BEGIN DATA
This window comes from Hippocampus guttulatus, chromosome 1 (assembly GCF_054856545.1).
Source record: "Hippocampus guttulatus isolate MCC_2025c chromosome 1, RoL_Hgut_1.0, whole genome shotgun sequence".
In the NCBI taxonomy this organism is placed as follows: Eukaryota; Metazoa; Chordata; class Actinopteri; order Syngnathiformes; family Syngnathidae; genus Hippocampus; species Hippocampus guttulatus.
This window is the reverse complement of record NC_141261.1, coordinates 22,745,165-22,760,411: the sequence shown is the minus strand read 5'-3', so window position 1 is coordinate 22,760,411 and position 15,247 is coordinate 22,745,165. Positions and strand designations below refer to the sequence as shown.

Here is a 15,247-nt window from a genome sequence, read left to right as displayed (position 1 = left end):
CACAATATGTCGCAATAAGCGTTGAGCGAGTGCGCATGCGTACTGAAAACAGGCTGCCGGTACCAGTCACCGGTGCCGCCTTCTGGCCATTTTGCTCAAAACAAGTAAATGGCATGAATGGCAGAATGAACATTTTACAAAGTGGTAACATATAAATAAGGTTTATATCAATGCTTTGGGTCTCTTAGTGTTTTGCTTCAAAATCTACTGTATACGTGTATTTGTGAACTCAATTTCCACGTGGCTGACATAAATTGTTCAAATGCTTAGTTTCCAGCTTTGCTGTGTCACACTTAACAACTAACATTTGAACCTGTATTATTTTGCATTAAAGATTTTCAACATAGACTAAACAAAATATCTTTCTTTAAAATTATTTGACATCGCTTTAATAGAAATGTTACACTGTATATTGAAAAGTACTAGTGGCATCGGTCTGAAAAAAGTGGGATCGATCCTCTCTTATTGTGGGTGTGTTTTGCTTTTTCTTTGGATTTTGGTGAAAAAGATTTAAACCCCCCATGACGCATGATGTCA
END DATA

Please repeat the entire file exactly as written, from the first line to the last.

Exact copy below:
This window comes from Hippocampus guttulatus, chromosome 1 (assembly GCF_054856545.1).
Source record: "Hippocampus guttulatus isolate MCC_2025c chromosome 1, RoL_Hgut_1.0, whole genome shotgun sequence".
In the NCBI taxonomy this organism is placed as follows: Eukaryota; Metazoa; Chordata; class Actinopteri; order Syngnathiformes; family Syngnathidae; genus Hippocampus; species Hippocampus guttulatus.
This window is the reverse complement of record NC_141261.1, coordinates 22,745,165-22,760,411: the sequence shown is the minus strand read 5'-3', so window position 1 is coordinate 22,760,411 and position 15,247 is coordinate 22,745,165. Positions and strand designations below refer to the sequence as shown.

Here is a 15,247-nt window from a genome sequence, read left to right as displayed (position 1 = left end):
CACAATATGTCGCAATAAGCGTTGAGCGAGTGCGCATGCGTACTGAAAACAGGCTGCCGGTACCAGTCACCGGTGCCGCCTTCTGGCCATTTTGCTCAAAACAAGTAAATGGCATGAATGGCAGAATGAACATTTTACAAAGTGGTAACATATAAATAAGGTTTATATCAATGCTTTGGGTCTCTTAGTGTTTTGCTTCAAAATCTACTGTATACGTGTATTTGTGAACTCAATTTCCACGTGGCTGACATAAATTGTTCAAATGCTTAGTTTCCAGCTTTGCTGTGTCACACTTAACAACTAACATTTGAACCTGTATTATTTTGCATTAAAGATTTTCAACATAGACTAAACAAAATATCTTTCTTTAAAATTATTTGACATCGCTTTAATAGAAATGTTACACTGTATATTGAAAAGTACTAGTGGCATCGGTCTGAAAAAAGTGGGATCGATCCTCTCTTATTGTGGGTGTGTTTTGCTTTTTCTTTGGATTTTGGTGAAAAAGATTTAAACCCCCCATGACGCATGATGTCA